-They weren’t fans in the first place. I’ve always been ahead of myself in the maturity department, but I’m starting to feel like I can relate more to 52 year-old Samantha, shown slathering estrogenic yams on her inner arm, than to some of the tween, teen and even college-aged viewers who are flocking to the theaters to see the big screen versions of Sex. Yep, some of them (like my 21 year-old sister) watched the series on DVD or TBS. And they get it. (Well, the TBS viewers get like 85% of it.) But, there are a ton of them who have only seen the films… Of course, lots o’ critics for big media outlets are straight, likely old, white men, who never cared for the show in the first place either. In other words, if you haven’t been aboard the Sex ship for 12 years, you aren’t emotionally invested in the plights of Carrie/Charlotte/Miranda/Samantha and simply do not get it. Much like Twilight, this is a flick made for fans.
–They’re mistaking SATC2 for a documentary about women in NYC. Like this great review on Women & Hollywood says: “This movie is not a hard look at reality. It’s a summer escape movie just like all the movies that blow shit up. You don’t think that guys who go see Iron Man have any expectation of becoming like Iron Man (except in their fantasies), just like I don’t expect to ever be able to fit in or wear a Versace skirt. Women know this is not real, in fact 76% of the people (mostly women) who took a survey on fandango.com look at the film as a “great escape.”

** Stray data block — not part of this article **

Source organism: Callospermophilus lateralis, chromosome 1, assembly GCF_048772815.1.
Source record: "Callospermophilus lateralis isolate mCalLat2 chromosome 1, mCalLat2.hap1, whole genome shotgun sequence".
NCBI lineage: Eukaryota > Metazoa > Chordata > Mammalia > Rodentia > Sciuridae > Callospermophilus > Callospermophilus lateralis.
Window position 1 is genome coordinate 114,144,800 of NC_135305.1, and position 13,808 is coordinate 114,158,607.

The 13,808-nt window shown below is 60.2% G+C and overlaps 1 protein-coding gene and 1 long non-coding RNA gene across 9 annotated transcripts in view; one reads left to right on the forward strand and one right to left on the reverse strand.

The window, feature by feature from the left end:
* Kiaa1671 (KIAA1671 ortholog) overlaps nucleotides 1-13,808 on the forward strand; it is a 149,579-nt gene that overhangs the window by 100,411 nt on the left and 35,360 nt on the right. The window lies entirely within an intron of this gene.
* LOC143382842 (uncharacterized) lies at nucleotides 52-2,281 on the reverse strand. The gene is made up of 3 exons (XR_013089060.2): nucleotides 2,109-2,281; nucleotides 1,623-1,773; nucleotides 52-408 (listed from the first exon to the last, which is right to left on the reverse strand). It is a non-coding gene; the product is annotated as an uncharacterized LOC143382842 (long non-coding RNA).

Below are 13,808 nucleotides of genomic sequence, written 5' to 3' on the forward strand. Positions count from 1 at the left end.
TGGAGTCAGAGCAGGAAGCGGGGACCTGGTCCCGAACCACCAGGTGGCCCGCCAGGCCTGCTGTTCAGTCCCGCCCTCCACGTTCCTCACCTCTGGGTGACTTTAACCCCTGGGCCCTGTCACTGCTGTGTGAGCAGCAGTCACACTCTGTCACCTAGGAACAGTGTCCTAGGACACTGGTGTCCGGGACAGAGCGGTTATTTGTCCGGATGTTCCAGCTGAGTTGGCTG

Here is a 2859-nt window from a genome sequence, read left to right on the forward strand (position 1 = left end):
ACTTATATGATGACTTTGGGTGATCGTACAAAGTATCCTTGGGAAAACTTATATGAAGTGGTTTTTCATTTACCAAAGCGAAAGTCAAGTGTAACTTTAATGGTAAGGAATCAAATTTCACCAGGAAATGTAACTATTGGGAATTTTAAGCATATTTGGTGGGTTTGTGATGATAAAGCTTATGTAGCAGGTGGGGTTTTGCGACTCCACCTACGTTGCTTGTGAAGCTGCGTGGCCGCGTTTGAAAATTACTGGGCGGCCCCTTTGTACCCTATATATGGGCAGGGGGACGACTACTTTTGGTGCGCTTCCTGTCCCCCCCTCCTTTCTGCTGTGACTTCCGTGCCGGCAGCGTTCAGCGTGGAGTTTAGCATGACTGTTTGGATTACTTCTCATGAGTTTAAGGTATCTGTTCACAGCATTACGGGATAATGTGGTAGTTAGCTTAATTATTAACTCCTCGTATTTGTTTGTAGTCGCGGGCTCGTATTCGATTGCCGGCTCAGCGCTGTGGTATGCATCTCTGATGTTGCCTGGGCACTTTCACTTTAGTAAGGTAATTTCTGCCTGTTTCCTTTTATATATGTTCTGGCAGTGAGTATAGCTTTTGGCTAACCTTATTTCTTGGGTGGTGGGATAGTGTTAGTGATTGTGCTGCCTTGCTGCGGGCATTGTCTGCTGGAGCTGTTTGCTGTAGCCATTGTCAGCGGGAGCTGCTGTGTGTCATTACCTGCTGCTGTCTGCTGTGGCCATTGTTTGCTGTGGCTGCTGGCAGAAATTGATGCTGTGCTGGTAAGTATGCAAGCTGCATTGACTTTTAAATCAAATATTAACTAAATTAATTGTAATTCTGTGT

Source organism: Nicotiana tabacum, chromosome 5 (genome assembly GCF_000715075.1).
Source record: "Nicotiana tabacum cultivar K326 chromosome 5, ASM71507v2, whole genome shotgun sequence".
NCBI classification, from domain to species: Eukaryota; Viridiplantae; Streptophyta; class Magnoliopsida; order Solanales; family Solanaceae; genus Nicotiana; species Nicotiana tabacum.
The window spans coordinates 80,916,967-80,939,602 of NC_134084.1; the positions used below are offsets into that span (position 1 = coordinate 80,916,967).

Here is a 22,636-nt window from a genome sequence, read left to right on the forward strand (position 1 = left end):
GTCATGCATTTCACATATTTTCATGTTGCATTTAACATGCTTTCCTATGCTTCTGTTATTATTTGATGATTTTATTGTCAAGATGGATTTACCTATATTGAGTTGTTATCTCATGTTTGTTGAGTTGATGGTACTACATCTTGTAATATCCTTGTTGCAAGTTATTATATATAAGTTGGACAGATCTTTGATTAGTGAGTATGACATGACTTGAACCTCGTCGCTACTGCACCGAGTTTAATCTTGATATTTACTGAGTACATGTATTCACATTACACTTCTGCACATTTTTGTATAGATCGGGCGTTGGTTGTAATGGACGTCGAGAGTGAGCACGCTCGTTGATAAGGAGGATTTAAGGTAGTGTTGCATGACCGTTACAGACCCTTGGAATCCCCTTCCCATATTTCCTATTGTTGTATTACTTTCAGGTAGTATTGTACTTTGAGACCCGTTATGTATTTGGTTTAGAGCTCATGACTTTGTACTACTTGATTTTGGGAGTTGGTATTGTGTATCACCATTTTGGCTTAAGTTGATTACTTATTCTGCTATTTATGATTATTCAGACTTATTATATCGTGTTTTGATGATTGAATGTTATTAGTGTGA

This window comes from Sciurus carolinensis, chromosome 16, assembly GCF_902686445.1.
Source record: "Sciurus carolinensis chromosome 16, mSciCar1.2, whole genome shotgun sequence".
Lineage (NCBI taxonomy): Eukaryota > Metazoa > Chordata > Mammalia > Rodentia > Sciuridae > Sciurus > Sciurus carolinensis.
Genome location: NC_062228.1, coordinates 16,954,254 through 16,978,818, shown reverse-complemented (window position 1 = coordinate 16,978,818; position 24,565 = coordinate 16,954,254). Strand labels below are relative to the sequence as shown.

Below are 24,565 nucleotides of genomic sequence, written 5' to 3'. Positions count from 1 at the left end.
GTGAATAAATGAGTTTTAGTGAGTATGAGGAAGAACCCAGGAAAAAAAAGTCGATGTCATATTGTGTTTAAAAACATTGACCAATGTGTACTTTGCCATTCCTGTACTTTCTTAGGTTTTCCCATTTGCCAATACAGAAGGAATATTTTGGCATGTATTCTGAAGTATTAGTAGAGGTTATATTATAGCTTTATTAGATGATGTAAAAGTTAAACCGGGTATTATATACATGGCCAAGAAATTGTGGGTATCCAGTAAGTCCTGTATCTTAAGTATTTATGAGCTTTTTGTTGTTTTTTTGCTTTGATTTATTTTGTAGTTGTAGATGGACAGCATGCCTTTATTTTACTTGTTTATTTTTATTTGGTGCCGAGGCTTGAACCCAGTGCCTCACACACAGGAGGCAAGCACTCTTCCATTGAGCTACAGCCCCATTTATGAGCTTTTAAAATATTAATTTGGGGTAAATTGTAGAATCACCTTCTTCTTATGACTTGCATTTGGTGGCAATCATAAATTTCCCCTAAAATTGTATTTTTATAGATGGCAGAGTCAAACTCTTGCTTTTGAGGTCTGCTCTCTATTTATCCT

It’s true. The beauty of the series and its audience was that we loved the friendship among the four leading ladies, and we loved the web of whimsy and reality that the show wove. Yes, there’s escapism and fantasy galore: a first-class “magic carpet ride” to Abu Dhabi (as played by Morocco), a romantic run-in with an ex halfway around the globe, as always over-the-top fashion, a gay wedding featuring Liza Minelli… (All brought to you via creator Michael Patrick King, who said he wanted to take his audience on a vacation you maybe can’t afford right now.) OK, OK, and there are also somewhat cringe-inducing antics, puns and questionable stereotypes. But there were threads of truth, too. Carrie recalls, “I was this girl running around New York City like a crazy person, looking for love…” and I actually teared up. That was me too! When Miranda and Charlotte talk about how hard it is to be a mom, I’ll bet plenty of my pals-who-are-also-mamas can relate! (At least that’s the impression I get from their sleepy Facebook statuses.) When, in the middle of a crowded marketplace in the Middle East, Samantha scrambles to pick up a spilled purse full of condoms, and screams, “YES, I have sex!” the audience I was sitting in leapt up, roared and applauded. Seems to me that a flick that brings women together to celebrate their sexuality and friendships will never really fail. In fact, sign me up for round 3.
Further reading that falls in the non-haters camp here.